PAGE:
Drinking water

Most urban South Africans confident about the safety of tap water

Most South Africans living in urban areas believe that their tap water is safe to drink, a study commissioned by the Water Research Commission (WRC) and the South African Local Government Association has found.

The study, which investigated urban South Africans’ perceptions of their water quality and the factors that influence perceptions, drew a random sample of 2 437 urban households.

The study found that 81% of urban South Africans from all income levels perceived their tap water to be safe to drink. “This correlated with international studies, which found that most people in countries with a reliable water supply, perceive tap water as having a low safety risk,” the WRC stated.

The study also found that women are significantly less confident about the safety of tap water than men. “Women are also more likely than men to boil or filter drinking water. Women are more inclined than men to drink only bottled water.”

Younger people, aged between 16 years and 34 years are more positive about the safety of drinking water than people over 35 years of age.

“Consumers in the metropolitan municipalities perceive their tap water to be significantly safer to drink than consumers in the other urban municipalities,” the report found.

Consumers of eThekwini municipality have the highest consumer confidence in the safety of their tap water, whereas consumers of Mangaung municipality have the least confidence. Consumers of nonmetro municipalities in the Northern Cape, the Eastern Cape, Free State and Mpumalanga have the lowest confidence in the safety of tap water.

The report pointed to a number of factors determining consumers’ perceptions about the safety of drinking water. First-hand experience is the strongest factor and consumers will use past experience as a reference point.

Among the top six reasons why people think tap water is safe to drink is the fact that the water looks clean; nobody gets sick; the water tastes good; the water smells good; the water is not polluted and the water is purified.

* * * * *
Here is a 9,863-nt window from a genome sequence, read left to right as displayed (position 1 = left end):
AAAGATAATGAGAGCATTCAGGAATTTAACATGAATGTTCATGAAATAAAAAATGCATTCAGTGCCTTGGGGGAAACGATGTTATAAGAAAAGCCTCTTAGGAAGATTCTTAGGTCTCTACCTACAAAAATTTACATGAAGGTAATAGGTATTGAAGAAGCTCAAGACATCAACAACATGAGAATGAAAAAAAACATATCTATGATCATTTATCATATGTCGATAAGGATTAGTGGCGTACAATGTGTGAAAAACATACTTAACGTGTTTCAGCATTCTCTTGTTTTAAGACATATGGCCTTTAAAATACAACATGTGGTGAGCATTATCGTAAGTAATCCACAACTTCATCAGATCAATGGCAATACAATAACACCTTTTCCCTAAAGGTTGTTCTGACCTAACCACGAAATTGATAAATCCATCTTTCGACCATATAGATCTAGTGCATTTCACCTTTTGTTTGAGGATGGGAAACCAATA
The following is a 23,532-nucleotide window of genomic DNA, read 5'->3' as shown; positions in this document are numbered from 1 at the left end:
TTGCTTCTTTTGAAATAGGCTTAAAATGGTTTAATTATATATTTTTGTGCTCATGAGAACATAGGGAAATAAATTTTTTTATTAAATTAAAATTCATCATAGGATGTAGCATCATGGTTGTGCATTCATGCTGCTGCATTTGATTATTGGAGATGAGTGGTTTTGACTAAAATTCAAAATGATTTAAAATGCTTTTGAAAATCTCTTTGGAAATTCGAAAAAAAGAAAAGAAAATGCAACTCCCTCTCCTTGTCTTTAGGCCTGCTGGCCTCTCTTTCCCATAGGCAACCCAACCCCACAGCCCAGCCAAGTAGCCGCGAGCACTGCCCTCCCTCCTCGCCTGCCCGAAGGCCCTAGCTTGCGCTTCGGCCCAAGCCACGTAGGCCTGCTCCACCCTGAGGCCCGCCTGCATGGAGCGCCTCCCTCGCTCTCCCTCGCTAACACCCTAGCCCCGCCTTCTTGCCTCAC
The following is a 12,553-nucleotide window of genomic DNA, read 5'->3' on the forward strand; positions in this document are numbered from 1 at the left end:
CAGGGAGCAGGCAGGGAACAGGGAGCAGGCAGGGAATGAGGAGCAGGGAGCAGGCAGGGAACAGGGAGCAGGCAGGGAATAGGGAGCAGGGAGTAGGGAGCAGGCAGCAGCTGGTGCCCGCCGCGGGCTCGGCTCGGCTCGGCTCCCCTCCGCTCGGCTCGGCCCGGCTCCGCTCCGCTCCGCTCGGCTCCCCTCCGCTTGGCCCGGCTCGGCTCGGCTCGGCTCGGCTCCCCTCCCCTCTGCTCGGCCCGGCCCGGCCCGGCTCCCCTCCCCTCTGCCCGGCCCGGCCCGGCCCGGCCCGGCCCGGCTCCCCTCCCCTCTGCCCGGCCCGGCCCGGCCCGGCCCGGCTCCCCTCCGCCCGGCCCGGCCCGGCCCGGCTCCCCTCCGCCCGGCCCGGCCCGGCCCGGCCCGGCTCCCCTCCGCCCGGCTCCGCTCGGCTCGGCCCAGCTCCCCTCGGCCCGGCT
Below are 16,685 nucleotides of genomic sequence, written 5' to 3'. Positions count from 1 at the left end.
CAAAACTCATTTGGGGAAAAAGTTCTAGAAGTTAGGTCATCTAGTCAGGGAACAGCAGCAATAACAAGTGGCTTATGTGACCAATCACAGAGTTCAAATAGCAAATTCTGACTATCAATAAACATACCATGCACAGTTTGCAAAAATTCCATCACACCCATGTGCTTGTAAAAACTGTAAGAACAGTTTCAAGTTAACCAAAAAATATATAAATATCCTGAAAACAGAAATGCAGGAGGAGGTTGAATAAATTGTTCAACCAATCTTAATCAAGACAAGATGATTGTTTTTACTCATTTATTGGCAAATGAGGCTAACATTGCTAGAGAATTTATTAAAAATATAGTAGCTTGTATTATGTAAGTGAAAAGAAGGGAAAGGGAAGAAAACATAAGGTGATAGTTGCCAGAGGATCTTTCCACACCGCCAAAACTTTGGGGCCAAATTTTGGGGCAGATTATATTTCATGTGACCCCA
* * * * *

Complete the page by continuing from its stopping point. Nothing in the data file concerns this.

A small percentage of the population based their perception that tap water is safe, or unsafe to drink on what they have heard or read in the media. This is also apparent in international studies, which found that media reporting has very little impact on the individual’s risk perception of drinking water safety.

WRC director for water use and waste management Jay Bhagwan added that a perception that tap water is clean and safe to drink and regularly tested is a major indicator of good municipal service. “On the other hand, factors other than water safety, such as a perception that the municipality does not care about consumers, refuse removal is inadequate and that roads are bad, are the main drivers of perceptions of bad and very bad municipal service,” he said.

Dr Sarah Slabbert, who led the study, added that although the scope of the study was small, it provided a baseline with which to compare future studies. “It also gives the water sector and its stakeholders an understanding of how South Africans perceive the quality of drinking water. The findings have several implications for policy, management and further research,” she said.

“This is an important finding for two reasons. The first is that while we quite rightly have concerns of water quality issues in the context of pollution and acid mine drainage, we need to remind ourselves that by and large drinking water quality in South Africa is still very good.

“The second is that the survey defines the benchmark that we should always aspire to. We need to accelerate our efforts until this perception becomes the predominant perception in all our municipalities across the country,” WRC CEO Dhesigen Naidoo added.

Source: Water Research Council